Gasol had 17 points to lead Memphis.

By the third quarter, the Rockets stretched the advantage to 91-72, and even when Memphis put together a bit of a rally in the fourth, it never cut the deficit to single digits.

TIP-INS

Rockets: Anderson missed his third game with the flu. He sat out two games and tried to play in Friday’s loss to Golden State before leaving after nine minutes on the floor. .The Rockets used their 10th different starting lineup this season. .Despite the slow start from outside the arc, the Rockets ended the night 16 from 42 from 3. Houston has failed to connect on at least 10 3-pointers in only four games this season.

Grizzlies: Reserve G Troy Daniels sat out with a right knee injury suffered in the Friday night’s win over Sacramento. . F Chandler Parsons, who sat out Friday’s win over Sacramento for rest, returned to action, scoring 12 points.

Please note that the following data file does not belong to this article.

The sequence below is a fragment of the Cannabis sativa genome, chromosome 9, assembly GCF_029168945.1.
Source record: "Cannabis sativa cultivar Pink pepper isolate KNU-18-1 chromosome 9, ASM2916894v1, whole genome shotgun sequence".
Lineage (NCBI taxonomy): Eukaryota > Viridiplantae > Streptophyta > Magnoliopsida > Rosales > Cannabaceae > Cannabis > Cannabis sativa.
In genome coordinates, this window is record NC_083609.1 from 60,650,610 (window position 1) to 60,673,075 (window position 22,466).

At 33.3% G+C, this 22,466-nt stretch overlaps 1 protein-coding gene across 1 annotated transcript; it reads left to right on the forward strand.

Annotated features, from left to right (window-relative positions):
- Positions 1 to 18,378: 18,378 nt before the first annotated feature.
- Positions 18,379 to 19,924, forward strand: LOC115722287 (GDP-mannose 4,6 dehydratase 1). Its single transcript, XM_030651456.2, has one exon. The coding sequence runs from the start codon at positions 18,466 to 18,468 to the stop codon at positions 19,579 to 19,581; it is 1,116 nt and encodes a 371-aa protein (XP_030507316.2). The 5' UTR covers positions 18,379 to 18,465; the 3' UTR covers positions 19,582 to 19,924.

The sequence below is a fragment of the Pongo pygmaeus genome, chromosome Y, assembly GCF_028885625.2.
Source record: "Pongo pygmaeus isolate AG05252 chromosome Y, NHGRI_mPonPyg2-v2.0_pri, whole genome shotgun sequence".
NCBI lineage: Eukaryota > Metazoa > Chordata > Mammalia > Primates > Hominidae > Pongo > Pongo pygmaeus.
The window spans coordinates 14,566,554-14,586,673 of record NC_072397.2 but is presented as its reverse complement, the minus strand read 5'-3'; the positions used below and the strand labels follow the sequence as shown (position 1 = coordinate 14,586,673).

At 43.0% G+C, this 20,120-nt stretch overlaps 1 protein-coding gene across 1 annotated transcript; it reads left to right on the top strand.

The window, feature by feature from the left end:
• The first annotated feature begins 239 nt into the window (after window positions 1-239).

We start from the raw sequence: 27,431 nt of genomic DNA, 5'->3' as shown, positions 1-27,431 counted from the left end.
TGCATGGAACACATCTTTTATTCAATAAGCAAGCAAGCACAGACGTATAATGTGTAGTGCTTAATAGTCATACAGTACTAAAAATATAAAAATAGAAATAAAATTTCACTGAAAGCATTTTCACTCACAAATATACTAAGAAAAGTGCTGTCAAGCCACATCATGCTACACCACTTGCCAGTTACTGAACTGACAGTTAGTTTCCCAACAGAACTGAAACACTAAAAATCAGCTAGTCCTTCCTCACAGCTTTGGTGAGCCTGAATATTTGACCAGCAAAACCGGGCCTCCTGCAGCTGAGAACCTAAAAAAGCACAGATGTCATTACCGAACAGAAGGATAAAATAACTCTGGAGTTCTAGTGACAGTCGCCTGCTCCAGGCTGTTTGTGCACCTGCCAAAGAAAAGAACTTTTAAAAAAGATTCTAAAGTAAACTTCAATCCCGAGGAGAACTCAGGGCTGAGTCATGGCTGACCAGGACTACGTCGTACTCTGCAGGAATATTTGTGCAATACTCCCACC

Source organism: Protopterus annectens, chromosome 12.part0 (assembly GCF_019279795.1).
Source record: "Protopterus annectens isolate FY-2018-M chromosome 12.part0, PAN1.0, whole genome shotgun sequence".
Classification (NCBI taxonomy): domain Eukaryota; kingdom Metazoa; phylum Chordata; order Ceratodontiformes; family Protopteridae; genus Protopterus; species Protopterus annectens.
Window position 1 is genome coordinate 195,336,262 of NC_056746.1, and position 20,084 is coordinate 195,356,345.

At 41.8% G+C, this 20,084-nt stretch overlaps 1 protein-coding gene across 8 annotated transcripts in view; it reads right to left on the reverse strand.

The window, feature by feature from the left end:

BACK-TO-BACKS

The game featured two of the most successful teams playing on the second night of a back-to-back. Houston is now 11-1, while the Grizzlies, who beat the Kings on Friday, dropped to 8-3 on the second night of back-to-backs.

UP NEXT

Rockets: Play the second game of a five-game road trip on Monday against the Bucks in Milwaukee

Grizzlies: Close out a three-game homestand against the Toronto Raptors on Wednesday.

Heat beat Bucks 109-97 to earn season-best 3rd straight win

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MIAMI (AP) When Miami Heat guard Goran Dragic barely beat the shot clock with a 28-footer to seal Saturday’s win, he retreated upcourt waving his arms, eager to coax more noise from the modest crowd.

Riding a three-game winning streak for the first time since last March, the Heat and their fans finally have something to cheer about.